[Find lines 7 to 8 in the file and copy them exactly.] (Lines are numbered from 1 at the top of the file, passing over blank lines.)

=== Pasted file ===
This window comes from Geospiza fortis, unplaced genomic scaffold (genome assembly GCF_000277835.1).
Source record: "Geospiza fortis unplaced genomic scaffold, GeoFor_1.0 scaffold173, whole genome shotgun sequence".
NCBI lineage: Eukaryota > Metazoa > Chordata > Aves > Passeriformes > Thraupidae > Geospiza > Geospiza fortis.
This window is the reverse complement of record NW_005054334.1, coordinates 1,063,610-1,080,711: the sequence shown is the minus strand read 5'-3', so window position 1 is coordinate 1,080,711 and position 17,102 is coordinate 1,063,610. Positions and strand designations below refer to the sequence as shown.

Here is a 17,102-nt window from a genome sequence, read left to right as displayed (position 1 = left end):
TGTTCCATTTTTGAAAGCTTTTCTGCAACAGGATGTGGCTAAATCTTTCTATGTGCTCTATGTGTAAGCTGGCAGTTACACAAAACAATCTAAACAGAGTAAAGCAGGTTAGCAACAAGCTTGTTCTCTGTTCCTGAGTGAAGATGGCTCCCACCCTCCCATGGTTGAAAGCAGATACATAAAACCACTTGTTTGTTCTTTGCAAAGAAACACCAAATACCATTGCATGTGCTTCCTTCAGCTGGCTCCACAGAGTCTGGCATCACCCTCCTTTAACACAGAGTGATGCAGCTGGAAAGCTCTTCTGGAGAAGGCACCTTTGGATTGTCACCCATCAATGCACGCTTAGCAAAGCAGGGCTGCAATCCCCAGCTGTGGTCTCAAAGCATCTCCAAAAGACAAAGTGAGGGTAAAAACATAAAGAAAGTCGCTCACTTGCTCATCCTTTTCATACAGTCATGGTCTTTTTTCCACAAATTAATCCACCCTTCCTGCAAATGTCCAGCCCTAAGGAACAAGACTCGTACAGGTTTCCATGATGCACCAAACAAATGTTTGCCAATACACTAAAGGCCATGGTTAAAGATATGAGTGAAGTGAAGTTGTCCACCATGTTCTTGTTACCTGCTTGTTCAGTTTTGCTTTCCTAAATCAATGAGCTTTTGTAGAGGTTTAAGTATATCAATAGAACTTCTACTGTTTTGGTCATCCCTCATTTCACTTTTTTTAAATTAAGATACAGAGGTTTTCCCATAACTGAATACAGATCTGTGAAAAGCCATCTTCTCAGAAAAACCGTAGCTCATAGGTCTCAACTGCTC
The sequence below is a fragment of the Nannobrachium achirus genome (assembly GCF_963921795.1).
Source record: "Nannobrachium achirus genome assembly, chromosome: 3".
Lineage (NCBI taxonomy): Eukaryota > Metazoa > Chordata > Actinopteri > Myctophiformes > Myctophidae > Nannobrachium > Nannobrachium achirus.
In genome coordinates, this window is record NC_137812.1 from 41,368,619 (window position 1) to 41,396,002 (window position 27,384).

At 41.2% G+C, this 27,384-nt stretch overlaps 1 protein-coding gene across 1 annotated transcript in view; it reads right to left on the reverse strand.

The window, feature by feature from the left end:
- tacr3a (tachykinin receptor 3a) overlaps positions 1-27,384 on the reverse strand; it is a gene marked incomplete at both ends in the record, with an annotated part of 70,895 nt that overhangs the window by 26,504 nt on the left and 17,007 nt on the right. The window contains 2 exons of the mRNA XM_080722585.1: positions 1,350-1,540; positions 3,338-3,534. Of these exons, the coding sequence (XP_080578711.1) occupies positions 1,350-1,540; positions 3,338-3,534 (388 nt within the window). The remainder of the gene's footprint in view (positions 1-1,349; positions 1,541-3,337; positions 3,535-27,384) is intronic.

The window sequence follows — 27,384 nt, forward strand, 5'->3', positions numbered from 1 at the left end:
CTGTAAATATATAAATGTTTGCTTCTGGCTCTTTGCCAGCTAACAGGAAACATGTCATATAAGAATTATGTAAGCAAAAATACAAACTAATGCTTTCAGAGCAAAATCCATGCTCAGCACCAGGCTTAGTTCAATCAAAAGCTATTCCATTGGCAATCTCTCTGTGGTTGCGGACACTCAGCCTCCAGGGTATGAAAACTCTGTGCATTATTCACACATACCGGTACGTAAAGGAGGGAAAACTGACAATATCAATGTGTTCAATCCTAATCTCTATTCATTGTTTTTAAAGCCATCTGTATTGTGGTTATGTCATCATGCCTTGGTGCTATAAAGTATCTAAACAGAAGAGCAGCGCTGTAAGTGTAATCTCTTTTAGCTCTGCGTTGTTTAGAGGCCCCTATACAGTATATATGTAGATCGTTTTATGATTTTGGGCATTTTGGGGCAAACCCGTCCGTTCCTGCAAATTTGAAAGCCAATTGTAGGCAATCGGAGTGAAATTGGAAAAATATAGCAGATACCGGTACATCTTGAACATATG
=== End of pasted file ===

The sequence below is a fragment of the Nannobrachium achirus genome (assembly GCF_963921795.1).
Source record: "Nannobrachium achirus genome assembly, chromosome: 3".